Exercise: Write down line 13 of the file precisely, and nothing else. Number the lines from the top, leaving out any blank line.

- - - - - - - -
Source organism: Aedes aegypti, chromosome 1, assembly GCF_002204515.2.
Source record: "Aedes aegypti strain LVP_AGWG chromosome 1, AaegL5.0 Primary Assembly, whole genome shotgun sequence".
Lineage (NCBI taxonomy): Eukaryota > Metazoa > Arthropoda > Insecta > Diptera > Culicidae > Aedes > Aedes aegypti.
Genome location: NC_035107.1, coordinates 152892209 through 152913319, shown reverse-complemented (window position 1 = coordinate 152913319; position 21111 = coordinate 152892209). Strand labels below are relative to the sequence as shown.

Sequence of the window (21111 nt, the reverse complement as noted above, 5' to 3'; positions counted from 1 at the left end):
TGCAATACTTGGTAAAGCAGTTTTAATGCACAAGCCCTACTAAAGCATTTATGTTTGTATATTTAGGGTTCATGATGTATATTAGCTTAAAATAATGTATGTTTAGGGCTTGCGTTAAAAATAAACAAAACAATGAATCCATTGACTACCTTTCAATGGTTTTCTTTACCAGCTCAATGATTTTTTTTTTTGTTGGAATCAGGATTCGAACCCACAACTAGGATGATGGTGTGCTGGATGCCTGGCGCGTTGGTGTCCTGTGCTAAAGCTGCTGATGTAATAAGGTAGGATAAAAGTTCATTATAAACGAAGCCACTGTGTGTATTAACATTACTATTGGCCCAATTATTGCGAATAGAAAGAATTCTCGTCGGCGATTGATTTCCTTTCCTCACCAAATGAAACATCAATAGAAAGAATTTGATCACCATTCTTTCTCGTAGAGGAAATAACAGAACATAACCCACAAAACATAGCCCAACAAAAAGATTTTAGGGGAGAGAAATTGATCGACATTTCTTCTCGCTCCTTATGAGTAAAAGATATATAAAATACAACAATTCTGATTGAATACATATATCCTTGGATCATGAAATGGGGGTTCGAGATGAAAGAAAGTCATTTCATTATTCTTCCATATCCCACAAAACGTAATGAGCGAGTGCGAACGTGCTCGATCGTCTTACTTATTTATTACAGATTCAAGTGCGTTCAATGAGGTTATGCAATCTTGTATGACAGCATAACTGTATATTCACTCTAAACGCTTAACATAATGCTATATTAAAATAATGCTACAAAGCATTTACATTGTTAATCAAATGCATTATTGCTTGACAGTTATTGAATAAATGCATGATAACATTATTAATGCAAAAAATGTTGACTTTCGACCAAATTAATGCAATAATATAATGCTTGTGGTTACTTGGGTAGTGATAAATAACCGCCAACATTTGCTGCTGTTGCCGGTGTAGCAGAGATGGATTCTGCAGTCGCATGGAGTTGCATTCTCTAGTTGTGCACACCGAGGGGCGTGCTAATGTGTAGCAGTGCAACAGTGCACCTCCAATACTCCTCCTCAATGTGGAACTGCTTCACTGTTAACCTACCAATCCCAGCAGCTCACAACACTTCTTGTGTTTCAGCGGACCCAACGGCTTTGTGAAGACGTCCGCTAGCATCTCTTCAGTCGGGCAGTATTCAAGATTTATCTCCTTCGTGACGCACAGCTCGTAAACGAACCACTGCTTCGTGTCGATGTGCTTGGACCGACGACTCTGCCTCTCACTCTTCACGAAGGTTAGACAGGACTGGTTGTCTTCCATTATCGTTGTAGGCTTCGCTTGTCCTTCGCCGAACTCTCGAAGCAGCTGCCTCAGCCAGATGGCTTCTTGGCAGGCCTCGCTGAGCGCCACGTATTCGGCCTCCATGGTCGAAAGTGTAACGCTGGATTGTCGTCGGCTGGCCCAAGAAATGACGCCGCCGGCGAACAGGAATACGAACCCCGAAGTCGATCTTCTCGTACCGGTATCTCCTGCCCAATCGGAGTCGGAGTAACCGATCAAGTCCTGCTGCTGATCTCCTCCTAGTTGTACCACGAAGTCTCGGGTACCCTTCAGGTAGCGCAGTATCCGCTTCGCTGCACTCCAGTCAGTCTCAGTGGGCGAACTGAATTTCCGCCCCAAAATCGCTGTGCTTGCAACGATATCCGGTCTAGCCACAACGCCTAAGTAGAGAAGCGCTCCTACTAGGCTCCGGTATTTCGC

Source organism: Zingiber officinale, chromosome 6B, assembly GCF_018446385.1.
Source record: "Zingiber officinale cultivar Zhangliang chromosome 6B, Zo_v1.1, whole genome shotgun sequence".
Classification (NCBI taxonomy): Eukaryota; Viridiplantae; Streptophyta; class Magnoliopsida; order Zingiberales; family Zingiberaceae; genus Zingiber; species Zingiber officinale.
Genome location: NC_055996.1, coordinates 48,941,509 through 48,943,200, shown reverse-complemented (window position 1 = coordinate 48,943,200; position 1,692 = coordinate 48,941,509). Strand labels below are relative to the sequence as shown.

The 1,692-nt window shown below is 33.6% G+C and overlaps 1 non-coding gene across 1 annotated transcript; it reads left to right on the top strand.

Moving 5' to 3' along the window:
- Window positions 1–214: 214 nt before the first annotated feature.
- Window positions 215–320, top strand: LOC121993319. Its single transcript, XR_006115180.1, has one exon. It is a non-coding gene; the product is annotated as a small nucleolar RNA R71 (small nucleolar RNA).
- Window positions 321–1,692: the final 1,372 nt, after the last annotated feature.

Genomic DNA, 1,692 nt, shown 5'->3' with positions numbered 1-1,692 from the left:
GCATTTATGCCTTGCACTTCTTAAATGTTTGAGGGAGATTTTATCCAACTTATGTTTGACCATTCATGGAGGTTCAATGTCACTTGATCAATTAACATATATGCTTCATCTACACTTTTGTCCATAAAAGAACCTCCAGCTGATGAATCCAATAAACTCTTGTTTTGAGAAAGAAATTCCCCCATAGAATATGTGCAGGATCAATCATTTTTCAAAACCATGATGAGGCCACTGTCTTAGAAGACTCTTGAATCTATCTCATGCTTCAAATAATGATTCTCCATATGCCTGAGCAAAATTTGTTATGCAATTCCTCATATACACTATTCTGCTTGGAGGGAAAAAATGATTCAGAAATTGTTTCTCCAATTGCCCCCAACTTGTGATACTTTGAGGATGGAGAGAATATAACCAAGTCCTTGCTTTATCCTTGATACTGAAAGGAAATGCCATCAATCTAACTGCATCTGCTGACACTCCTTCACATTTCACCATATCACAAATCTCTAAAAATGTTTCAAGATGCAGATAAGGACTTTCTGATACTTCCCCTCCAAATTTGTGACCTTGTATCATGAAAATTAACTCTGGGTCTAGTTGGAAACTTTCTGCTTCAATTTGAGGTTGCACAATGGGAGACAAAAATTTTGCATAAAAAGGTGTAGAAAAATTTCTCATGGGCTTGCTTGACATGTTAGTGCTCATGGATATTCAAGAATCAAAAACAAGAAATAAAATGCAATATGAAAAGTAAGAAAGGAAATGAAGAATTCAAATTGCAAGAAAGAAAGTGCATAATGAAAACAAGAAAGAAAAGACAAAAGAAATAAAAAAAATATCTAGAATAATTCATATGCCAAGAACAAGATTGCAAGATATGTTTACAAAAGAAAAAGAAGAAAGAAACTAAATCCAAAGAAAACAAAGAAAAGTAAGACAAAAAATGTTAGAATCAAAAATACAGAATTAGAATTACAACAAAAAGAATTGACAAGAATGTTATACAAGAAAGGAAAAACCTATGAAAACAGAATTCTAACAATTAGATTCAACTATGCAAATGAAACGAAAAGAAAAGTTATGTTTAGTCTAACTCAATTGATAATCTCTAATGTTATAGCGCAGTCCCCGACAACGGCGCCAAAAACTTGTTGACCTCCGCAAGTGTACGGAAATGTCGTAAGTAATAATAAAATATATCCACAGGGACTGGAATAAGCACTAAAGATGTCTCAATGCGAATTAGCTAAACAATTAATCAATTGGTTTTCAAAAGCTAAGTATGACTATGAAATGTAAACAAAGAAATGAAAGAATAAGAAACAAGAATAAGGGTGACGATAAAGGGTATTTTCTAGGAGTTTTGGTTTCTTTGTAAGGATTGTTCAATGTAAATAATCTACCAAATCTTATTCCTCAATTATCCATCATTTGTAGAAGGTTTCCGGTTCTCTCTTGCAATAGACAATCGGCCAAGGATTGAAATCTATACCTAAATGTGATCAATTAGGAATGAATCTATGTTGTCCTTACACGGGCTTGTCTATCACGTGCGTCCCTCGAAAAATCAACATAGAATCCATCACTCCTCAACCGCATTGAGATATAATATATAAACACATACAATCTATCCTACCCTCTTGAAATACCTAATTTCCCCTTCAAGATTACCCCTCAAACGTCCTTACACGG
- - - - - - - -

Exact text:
- Window positions 1–214: 214 nt before the first annotated feature.